A new white hat has been handed a shiny badge in the Swamp, and bets are he may be the one person able to straighten out the chaotic Justice Department. It’s a big job, but William Barr appears up to the task of taking over the U.S. Attorney General’s office, to restore law and order across the land.
After a series of confirmation hearings, the Senate approved Barr’s nomination to the position, 54-45. For those of you keeping score, all but one Republican voted “aye,” with Senator Rand Paul (R-KY) the lone conservative “nay.” And somewhat surprisingly breaking the blue wall, Senators Kyrsten Sinema (D-AZ), Doug Jones (D-AL), and Joe Manchin (D-WV) crossed enemy lines and also gave Barr the thumbs up.
Supreme Court Justice John Roberts performed the swearing-in ceremony at the Oval Office, signaling a new era for the Department of Justice.
And the drive-by media is eerily silent. That alone is worthy of investigation.
A Hot Mess
Inheriting a department that for years honed the art forms of finger-pointing, confidential information leaking, planting press narratives, inter-office rogue romances, lying to superiors and Congress, and extraordinarily self-righteousness behavior, Barr will need the patience of Job in sorting out what some call an epic “hot mess.”
High profile FBI and DOJ folks have toppled like dominos – high-profile officials have been demoted to the basement, resigned in scandal, or have been outright fired – yet no one is acknowledging just how the top cops and counselors in America failed on such a spectacular level. During
Jeff Sessions’ two-year enlistment, few attempts to remedy the alarming situation were made. As Special Counsel Mueller’s Russia collusion report looms on the horizon like a tropical depression, Barr will need to kick a few asses in order to effectively clean house and reorganize an out-of-control government department.
If anyone can root out nefarious specimens and replace them with honorable and nonpartisan players, it will be Barr.
Taking Partisanship Out of Law
His storied history in and around the Swamp is the stuff of legend.
Barr has held this position before, serving under the late President George H.W. Bush from 1991 to 1993. He was Acting Attorney General in 1991 – just three days into the post – when 121 Cuban inmates, awaiting deportation, seized nine hostages at the Talladega federal detention prison. Barr directed the FBI’s Hostage Rescue Team to assault the prison, which resulted in rescuing all hostages without loss of life. His calm under pressure and positive results caught the president’s eye, and one short week later Barr was appointed to the top spot, where he served until Bush left office.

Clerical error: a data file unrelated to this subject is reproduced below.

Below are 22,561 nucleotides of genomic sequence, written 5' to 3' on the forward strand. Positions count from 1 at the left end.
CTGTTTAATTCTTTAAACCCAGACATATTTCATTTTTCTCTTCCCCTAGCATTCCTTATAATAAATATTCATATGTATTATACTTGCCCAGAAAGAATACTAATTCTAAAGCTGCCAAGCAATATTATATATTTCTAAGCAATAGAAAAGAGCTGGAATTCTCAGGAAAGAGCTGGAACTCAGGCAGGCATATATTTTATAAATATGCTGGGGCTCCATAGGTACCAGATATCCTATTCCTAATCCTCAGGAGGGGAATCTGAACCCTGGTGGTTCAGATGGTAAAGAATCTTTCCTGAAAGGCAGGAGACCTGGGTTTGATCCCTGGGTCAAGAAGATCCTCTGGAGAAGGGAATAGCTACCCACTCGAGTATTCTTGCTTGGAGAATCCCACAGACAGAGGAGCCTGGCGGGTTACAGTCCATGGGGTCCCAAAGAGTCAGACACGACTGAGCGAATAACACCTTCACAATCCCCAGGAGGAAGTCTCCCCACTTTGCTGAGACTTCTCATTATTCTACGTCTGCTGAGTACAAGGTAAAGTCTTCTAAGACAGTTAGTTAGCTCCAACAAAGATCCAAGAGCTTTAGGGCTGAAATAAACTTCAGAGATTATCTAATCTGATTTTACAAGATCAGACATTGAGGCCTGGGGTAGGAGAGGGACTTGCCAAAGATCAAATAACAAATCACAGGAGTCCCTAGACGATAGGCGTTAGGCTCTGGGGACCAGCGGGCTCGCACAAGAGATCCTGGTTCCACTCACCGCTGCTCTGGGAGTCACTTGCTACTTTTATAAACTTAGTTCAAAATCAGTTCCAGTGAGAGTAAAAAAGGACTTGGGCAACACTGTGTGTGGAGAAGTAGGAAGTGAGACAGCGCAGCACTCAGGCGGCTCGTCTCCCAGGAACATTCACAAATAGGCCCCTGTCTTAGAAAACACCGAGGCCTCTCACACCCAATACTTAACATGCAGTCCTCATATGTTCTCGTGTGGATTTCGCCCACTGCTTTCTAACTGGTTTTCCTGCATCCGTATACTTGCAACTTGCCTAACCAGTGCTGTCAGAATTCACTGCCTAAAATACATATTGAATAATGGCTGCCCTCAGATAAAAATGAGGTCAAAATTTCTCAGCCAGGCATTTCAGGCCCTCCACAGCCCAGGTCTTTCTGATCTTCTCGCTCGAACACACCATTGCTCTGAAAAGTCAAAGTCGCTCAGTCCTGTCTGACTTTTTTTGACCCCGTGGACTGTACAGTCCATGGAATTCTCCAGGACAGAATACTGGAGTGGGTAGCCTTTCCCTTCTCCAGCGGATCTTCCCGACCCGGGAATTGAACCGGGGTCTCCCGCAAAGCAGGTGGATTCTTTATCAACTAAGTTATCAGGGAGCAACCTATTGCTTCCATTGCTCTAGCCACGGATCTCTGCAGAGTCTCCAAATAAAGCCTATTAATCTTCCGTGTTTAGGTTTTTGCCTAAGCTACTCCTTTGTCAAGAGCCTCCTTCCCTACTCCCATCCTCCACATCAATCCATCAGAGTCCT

During the confirmation hearings, then-Senator Joe Biden (D-DE) praised Barr’s interview process, heralding him as “a throwback to the days when we actually had attorneys general that would talk to you.” Biden further hailed Barr for his response to the question of whether he would support Roe v. Wade. Barr said the ruling was ” the law of the land,” which Biden claimed was the “first candid answer” he had heard from a nominee on the controversial law.
Back then, Barr was approved unanimously by the Senate Judiciary Committee and confirmed via voice vote by the full Senate.
He’s Hard Not to Like
Barr has been and continues to be respectful of Special Counsel Robert Mueller. He publicly and recently stated in Mueller’s defense:
“I believe it is in the best interest of everyone—the President, Congress, and most importantly, the American people—that this matter be resolved by allowing the Special Counsel to complete his work. The country needs a credible resolution of these issues. If confirmed, I will not permit partisan politics, personal interests, or any other improper consideration to interfere with this or any other investigation.”
Although at times he has been critical of the Special Counsel’s choices – especially the hiring of extremely partisan lawyers to the team – he stands firm that the investigation is not a “witch hunt” and that Mueller is just very thorough.
Barr is a proponent and staunch defender of presidential powers – which seemingly includes his new boss, and one might expect he will be a strong ally to Trump where Sessions failed to deliver.
Perhaps it is his unwavering ability to stay neutral in a partisan-charged environment. Or his relentless pursuit of justice – his terrorist-hunting skills date to the 1988 bombing of Pan Am 103 that left 243 passengers and 16 crew dead – that has the media reporting the facts on his confirmation without the addition of lies, rumor, or innuendo.
Maybe Barr is just that untouchable – or competent.
There is one absolute that Barr must be keenly aware of: The public will never trust the DOJ if it continues to have a separate set of standards for the politically powerful and connected, prosecutes in a way that targets political rivals, or continues to operate as its own sovereign nation at the American taxpayer’s extreme expense.
Clean it up, Mr. Barr, or get out of Dodge.